Blog By Nikki Alvin-Smith
Whether you are expanding your boarding operation or starting afresh with the first horse barn on your property, the possibilities for barn design and style can be overwhelming. Considerations of the use of the structure, size and layout of stalls and ancillary rooms for tack and feed supplies, choice of fixtures and fittings, budget and timelines all contribute to the important decision of what to build. One of the most versatile and most desired options in style is the High Profile horse barn, and there are many good reasons why.
Any modular horse barn offers horse owners an efficient and fast building option with a guaranteed dollar figure for the build and can incorporate customizations at the outset that make sense for individual needs and wants. That’s a great place to start and one you can definitely ‘build from’ in the purchase of an ideal horse barn.
The High Profile barn developed from the traditional monitor barn style. In the later 1890’s the development of a new roof system, the monitor roof, provided farmers with much needed additional ventilation to help negate the negative impact of bacteria on grains and crops and improved the health of their livestock during long winter months where access to fresh air was hindered by poor weather.
The monitor roof design increased both natural light and improved air circulation. This design was popular into the 1920’s where monitor barns were very popular in New England. A great example is the monitor barn ‘West Monitor’ in Richman, VT. With the monitor barn arrived the notion of the center aisle.
The center aisle concept is extremely popular with horse owners as it provides an extra space to tack up and groom horses out of the winter weather and hot sun. Stalls can be easily converted to wash stalls and grooming spaces, and all horse care duties such as mucking out and feed/water can be addressed with minimum walking back and forth.
The drive-thru concept makes mucking out with vehicular transport help from a cart or tractor easy, and horses can be secured inside without outside access in times of extreme weather such as hurricanes.
Everything neatly organized in one space saves time and energy. The change in roof design from the monitor barn to an A-frame design, means there are more headroom for the stalls and better ventilation. It also provides the option to extend the loft space above the stalls. Hinged door access from hay stored above means a no-mess feeding system as hay can be dropped into the stalls below without marching hay bales up and down the aisleway.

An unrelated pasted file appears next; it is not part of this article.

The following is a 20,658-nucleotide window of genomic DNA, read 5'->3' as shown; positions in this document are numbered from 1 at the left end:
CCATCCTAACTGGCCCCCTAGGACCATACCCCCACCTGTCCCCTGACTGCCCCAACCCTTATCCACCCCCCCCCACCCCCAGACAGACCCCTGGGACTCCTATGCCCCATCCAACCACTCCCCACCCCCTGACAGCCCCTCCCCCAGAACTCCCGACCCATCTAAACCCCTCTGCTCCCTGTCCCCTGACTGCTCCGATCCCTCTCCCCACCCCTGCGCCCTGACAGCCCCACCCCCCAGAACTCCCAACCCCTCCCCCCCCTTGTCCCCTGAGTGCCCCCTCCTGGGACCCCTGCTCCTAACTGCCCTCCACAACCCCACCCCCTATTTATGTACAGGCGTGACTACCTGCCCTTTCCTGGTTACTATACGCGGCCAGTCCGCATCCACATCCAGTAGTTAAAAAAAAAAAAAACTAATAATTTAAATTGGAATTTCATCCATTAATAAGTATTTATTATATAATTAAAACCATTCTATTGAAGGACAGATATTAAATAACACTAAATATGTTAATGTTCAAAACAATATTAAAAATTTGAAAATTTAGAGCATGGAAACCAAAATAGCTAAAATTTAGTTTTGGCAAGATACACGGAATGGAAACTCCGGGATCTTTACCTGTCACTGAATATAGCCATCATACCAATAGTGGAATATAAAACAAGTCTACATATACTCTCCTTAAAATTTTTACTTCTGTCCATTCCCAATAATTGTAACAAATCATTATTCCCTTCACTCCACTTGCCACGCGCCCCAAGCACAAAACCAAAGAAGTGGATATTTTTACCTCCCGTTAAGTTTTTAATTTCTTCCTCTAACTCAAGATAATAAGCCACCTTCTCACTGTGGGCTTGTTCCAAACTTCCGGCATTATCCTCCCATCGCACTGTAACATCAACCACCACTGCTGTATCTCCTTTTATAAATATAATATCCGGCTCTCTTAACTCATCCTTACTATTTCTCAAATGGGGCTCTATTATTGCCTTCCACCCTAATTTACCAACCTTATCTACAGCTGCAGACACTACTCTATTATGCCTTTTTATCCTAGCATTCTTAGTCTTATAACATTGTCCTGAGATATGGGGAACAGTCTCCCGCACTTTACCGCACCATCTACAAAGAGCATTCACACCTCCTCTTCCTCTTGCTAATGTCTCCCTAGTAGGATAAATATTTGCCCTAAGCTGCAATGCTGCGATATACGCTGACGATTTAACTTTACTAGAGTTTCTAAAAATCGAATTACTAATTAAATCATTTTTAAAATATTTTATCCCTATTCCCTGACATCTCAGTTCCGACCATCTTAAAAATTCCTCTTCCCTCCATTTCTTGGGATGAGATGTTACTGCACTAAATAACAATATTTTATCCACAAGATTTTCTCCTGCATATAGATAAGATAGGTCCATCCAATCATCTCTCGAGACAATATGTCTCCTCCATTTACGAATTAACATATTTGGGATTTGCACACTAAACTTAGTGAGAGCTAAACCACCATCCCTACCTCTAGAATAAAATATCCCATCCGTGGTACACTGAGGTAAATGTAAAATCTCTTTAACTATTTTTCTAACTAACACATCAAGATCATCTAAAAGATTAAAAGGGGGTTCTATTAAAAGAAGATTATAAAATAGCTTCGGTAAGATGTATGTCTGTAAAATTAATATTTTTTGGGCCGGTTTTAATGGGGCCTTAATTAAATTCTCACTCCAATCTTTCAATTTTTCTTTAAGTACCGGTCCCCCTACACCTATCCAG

When you have a four-stall barn this may not seem like a big deal, but when you have 20 stalls with hungry horses to feed from the aisleway you can expect the hay clean up to take a lot of sweeping.
Today considerations such as type of hay utilized mean the addition of the loft space may or may not be of help for hay storage. Obviously large round or large square bales will too heavy and cumbersome for storage through to the mall or loft above the stalls.
There are many pluses and minuses to use of a loft space for hay storage. Fire risks, allergies from dust above, rodent invasions, the labor required to stack the hay, may offset the benefits of having all the hay supplies ready to drop down into stalls below. Of course, lofts can be used for many purposes other than hay storage, such as possible conversion to living spaces with a deck or balcony at the gable ends, tack and equipment storage etc.
Many horse owners opt to purchase a High Profile barn without a loft, and enjoy the interior open space and improved flow of air throughout the structure.
The High Profile barn can be designed with and without an overhang which adds protection from the driving rain and heat of the sun for the stall occupant and increases ventilation throughout the building if outside Dutch doors are incorporated. And we all know how much horses benefit from fresh air and the view that keeps them occupied doesn’t hurt mitigate stall vices from boredom either.
From the exterior the High Profile horse barn offers a house-like design that can mirror the style of the home on the property and blends into the architectural design of the farm. Their height can be an imposing statement and highlight the importance of the horse aspect of the property. In areas of high snowfall, the increased pitch necessary to meet snow load requirements is easily kept in perspective to the overall size of the building.
The High Profile horse barn offers the height of practicality. When barn building it is always prudent to consider not just your present requirements, but also possible future needs of the structure and even resale value and appeal.
Horizon Structures offers all styles of barn builds. Their wide selection and wealth of experience constructing the various designs translates into great ‘insider’ tips and information to help you stay on track with both your budget and style of your new barn build. You can purchase the ‘whole kit and caboodle’ in one place saving delays, cost overruns and construction site noise and mess.